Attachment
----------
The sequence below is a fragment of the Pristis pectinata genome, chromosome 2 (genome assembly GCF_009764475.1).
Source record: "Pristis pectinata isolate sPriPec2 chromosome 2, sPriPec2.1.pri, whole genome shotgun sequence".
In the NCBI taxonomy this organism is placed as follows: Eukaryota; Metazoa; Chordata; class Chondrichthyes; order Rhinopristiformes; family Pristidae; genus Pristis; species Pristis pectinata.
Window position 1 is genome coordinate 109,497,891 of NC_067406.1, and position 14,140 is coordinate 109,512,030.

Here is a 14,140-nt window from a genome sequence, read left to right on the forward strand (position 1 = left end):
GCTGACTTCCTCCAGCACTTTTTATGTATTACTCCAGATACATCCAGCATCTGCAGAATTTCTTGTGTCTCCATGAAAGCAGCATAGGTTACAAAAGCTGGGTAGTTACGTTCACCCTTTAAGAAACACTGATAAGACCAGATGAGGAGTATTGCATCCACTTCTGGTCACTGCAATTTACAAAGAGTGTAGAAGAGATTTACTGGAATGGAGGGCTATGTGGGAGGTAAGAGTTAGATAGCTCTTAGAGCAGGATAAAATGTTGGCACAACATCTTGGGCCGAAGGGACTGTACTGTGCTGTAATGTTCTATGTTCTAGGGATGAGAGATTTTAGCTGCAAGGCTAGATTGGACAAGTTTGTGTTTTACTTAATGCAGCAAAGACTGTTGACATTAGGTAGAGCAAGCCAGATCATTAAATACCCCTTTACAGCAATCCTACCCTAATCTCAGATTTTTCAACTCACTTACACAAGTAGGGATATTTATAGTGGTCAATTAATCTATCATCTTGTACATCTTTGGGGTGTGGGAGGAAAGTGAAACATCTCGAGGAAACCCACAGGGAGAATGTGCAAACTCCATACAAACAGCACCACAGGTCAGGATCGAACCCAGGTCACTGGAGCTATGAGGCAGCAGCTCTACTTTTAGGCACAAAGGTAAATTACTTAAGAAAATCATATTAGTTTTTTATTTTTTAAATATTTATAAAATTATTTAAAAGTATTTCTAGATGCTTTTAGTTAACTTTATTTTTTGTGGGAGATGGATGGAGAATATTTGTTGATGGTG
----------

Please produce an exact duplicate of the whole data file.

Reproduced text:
The sequence below is a fragment of the Pristis pectinata genome, chromosome 2 (genome assembly GCF_009764475.1).
Source record: "Pristis pectinata isolate sPriPec2 chromosome 2, sPriPec2.1.pri, whole genome shotgun sequence".
In the NCBI taxonomy this organism is placed as follows: Eukaryota; Metazoa; Chordata; class Chondrichthyes; order Rhinopristiformes; family Pristidae; genus Pristis; species Pristis pectinata.
Window position 1 is genome coordinate 109,497,891 of NC_067406.1, and position 14,140 is coordinate 109,512,030.

Here is a 14,140-nt window from a genome sequence, read left to right on the forward strand (position 1 = left end):
GCTGACTTCCTCCAGCACTTTTTATGTATTACTCCAGATACATCCAGCATCTGCAGAATTTCTTGTGTCTCCATGAAAGCAGCATAGGTTACAAAAGCTGGGTAGTTACGTTCACCCTTTAAGAAACACTGATAAGACCAGATGAGGAGTATTGCATCCACTTCTGGTCACTGCAATTTACAAAGAGTGTAGAAGAGATTTACTGGAATGGAGGGCTATGTGGGAGGTAAGAGTTAGATAGCTCTTAGAGCAGGATAAAATGTTGGCACAACATCTTGGGCCGAAGGGACTGTACTGTGCTGTAATGTTCTATGTTCTAGGGATGAGAGATTTTAGCTGCAAGGCTAGATTGGACAAGTTTGTGTTTTACTTAATGCAGCAAAGACTGTTGACATTAGGTAGAGCAAGCCAGATCATTAAATACCCCTTTACAGCAATCCTACCCTAATCTCAGATTTTTCAACTCACTTACACAAGTAGGGATATTTATAGTGGTCAATTAATCTATCATCTTGTACATCTTTGGGGTGTGGGAGGAAAGTGAAACATCTCGAGGAAACCCACAGGGAGAATGTGCAAACTCCATACAAACAGCACCACAGGTCAGGATCGAACCCAGGTCACTGGAGCTATGAGGCAGCAGCTCTACTTTTAGGCACAAAGGTAAATTACTTAAGAAAATCATATTAGTTTTTTATTTTTTAAATATTTATAAAATTATTTAAAAGTATTTCTAGATGCTTTTAGTTAACTTTATTTTTTGTGGGAGATGGATGGAGAATATTTGTTGATGGTG